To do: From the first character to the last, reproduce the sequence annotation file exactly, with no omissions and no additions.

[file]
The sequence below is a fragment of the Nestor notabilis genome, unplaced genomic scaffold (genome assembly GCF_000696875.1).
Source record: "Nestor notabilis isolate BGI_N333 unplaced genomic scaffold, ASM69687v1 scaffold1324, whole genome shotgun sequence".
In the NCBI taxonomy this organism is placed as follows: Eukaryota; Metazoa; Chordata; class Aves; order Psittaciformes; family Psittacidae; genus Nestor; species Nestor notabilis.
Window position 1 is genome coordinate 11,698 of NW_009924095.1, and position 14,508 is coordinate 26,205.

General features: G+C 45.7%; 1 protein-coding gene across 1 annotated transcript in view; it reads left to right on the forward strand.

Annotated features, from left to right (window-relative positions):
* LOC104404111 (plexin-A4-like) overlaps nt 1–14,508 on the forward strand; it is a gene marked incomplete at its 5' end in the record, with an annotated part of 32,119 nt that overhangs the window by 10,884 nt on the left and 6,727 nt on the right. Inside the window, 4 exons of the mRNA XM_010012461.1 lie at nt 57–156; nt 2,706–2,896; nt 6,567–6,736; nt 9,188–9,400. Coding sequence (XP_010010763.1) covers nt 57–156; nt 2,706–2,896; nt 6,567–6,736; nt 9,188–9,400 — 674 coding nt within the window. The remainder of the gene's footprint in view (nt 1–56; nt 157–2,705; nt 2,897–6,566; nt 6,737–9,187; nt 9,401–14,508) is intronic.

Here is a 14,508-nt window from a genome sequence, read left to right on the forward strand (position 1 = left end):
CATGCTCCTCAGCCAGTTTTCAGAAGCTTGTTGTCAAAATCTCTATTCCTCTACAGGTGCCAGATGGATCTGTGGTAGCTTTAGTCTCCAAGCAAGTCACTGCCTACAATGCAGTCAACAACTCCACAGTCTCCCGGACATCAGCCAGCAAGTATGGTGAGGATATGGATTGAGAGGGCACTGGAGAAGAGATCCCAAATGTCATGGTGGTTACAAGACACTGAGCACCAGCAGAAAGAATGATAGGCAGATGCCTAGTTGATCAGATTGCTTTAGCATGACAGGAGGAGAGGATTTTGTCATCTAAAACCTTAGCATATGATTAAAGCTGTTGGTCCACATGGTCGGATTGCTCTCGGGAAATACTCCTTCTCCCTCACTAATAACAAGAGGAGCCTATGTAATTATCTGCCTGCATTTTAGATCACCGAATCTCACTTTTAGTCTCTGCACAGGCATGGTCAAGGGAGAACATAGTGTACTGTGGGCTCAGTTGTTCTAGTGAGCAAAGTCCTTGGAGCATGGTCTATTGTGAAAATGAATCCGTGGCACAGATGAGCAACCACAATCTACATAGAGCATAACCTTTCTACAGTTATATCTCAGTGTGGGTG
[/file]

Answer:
The sequence below is a fragment of the Nestor notabilis genome, unplaced genomic scaffold (genome assembly GCF_000696875.1).
Source record: "Nestor notabilis isolate BGI_N333 unplaced genomic scaffold, ASM69687v1 scaffold1324, whole genome shotgun sequence".
In the NCBI taxonomy this organism is placed as follows: Eukaryota; Metazoa; Chordata; class Aves; order Psittaciformes; family Psittacidae; genus Nestor; species Nestor notabilis.
Window position 1 is genome coordinate 11,698 of NW_009924095.1, and position 14,508 is coordinate 26,205.

General features: G+C 45.7%; 1 protein-coding gene across 1 annotated transcript in view; it reads left to right on the forward strand.

Annotated features, from left to right (window-relative positions):
* LOC104404111 (plexin-A4-like) overlaps nt 1–14,508 on the forward strand; it is a gene marked incomplete at its 5' end in the record, with an annotated part of 32,119 nt that overhangs the window by 10,884 nt on the left and 6,727 nt on the right. Inside the window, 4 exons of the mRNA XM_010012461.1 lie at nt 57–156; nt 2,706–2,896; nt 6,567–6,736; nt 9,188–9,400. Coding sequence (XP_010010763.1) covers nt 57–156; nt 2,706–2,896; nt 6,567–6,736; nt 9,188–9,400 — 674 coding nt within the window. The remainder of the gene's footprint in view (nt 1–56; nt 157–2,705; nt 2,897–6,566; nt 6,737–9,187; nt 9,401–14,508) is intronic.

Here is a 14,508-nt window from a genome sequence, read left to right on the forward strand (position 1 = left end):
CATGCTCCTCAGCCAGTTTTCAGAAGCTTGTTGTCAAAATCTCTATTCCTCTACAGGTGCCAGATGGATCTGTGGTAGCTTTAGTCTCCAAGCAAGTCACTGCCTACAATGCAGTCAACAACTCCACAGTCTCCCGGACATCAGCCAGCAAGTATGGTGAGGATATGGATTGAGAGGGCACTGGAGAAGAGATCCCAAATGTCATGGTGGTTACAAGACACTGAGCACCAGCAGAAAGAATGATAGGCAGATGCCTAGTTGATCAGATTGCTTTAGCATGACAGGAGGAGAGGATTTTGTCATCTAAAACCTTAGCATATGATTAAAGCTGTTGGTCCACATGGTCGGATTGCTCTCGGGAAATACTCCTTCTCCCTCACTAATAACAAGAGGAGCCTATGTAATTATCTGCCTGCATTTTAGATCACCGAATCTCACTTTTAGTCTCTGCACAGGCATGGTCAAGGGAGAACATAGTGTACTGTGGGCTCAGTTGTTCTAGTGAGCAAAGTCCTTGGAGCATGGTCTATTGTGAAAATGAATCCGTGGCACAGATGAGCAACCACAATCTACATAGAGCATAACCTTTCTACAGTTATATCTCAGTGTGGGTG